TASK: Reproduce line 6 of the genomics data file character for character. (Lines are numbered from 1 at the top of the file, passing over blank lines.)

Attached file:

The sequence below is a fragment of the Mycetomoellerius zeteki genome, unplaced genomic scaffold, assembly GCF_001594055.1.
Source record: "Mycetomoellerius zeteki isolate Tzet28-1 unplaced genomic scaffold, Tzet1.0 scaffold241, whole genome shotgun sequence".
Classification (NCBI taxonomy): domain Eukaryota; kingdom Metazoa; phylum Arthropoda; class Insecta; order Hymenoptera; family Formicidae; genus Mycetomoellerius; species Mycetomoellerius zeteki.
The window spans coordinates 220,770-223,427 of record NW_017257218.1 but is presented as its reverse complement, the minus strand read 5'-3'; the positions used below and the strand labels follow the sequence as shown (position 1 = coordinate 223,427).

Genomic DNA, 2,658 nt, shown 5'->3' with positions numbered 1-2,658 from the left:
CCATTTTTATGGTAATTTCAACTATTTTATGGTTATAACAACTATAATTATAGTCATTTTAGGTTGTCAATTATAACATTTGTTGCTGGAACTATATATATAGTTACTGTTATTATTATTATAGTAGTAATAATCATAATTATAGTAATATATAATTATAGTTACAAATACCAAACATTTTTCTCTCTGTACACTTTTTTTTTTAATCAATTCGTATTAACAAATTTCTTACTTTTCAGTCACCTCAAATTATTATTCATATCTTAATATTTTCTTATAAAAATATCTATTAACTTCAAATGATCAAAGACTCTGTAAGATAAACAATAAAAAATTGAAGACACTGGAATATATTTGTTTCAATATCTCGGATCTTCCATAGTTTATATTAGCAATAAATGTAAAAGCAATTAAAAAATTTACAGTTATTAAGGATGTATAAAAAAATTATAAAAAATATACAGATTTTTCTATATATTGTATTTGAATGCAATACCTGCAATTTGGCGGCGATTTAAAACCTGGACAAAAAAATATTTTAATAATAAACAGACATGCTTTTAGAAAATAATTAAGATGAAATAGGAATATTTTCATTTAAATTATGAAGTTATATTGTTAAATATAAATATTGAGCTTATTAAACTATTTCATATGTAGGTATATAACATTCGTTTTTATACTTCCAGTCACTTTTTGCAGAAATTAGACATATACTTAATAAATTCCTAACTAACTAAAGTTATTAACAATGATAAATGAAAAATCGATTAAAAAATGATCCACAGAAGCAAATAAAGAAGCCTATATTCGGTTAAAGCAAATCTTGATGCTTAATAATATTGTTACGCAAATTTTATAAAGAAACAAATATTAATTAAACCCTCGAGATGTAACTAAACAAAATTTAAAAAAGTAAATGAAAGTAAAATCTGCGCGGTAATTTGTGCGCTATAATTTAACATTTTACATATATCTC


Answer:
CCATTTTTATGGTAATTTCAACTATTTTATGGTTATAACAACTATAATTATAGTCATTTTAGGTTGTCAATTATAACATTTGTTGCTGGAACTATATATATAGTTACTGTTATTATTATTATAGTAGTAATAATCATAATTATAGTAATATATAATTATAGTTACAAATACCAAACATTTTTCTCTCTGTACACTTTTTTTTTTAATCAATTCGTATTAACAAATTTCTTACTTTTCAGTCACCTCAAATTATTATTCATATCTTAATATTTTCTTATAAAAATATCTATTAACTTCAAATGATCAAAGACTCTGTAAGATAAACAATAAAAAATTGAAGACACTGGAATATATTTGTTTCAATATCTCGGATCTTCCATAGTTTATATTAGCAATAAATGTAAAAGCAATTAAAAAATTTACAGTTATTAAGGATGTATAAAAAAATTATAAAAAATATACAGATTTTTCTATATATTGTATTTGAATGCAATACCTGCAATTTGGCGGCGATTTAAAACCTGGACAAAAAAATATTTTAATAATAAACAGACATGCTTTTAGAAAATAATTAAGATGAAATAGGAATATTTTCATTTAAATTATGAAGTTATATTGTTAAATATAAATATTGAGCTTATTAAACTATTTCATATGTAGGTATATAACATTCGTTTTTATACTTCCAGTCACTTTTTGCAGAAATTAGACATATACTTAATAAATTCCTAACTAACTAAAGTTATTAACAATGATAAATGAAAAATCGATTAAAAAATGATCCACAGAAGCAAATAAAGAAGCCTATATTCGGTTAAAGCAAATCTTGATGCTTAATAATATTGTTACGCAAATTTTATAAAGAAACAAATATTAATTAAACCCTCGAGATGTAACTAAACAAAATTTAAAAAAGTAAATGAAAGTAAAATCTGCGCGGTAATTTGTGCGCTATAATTTAACATTTTACATATATCTC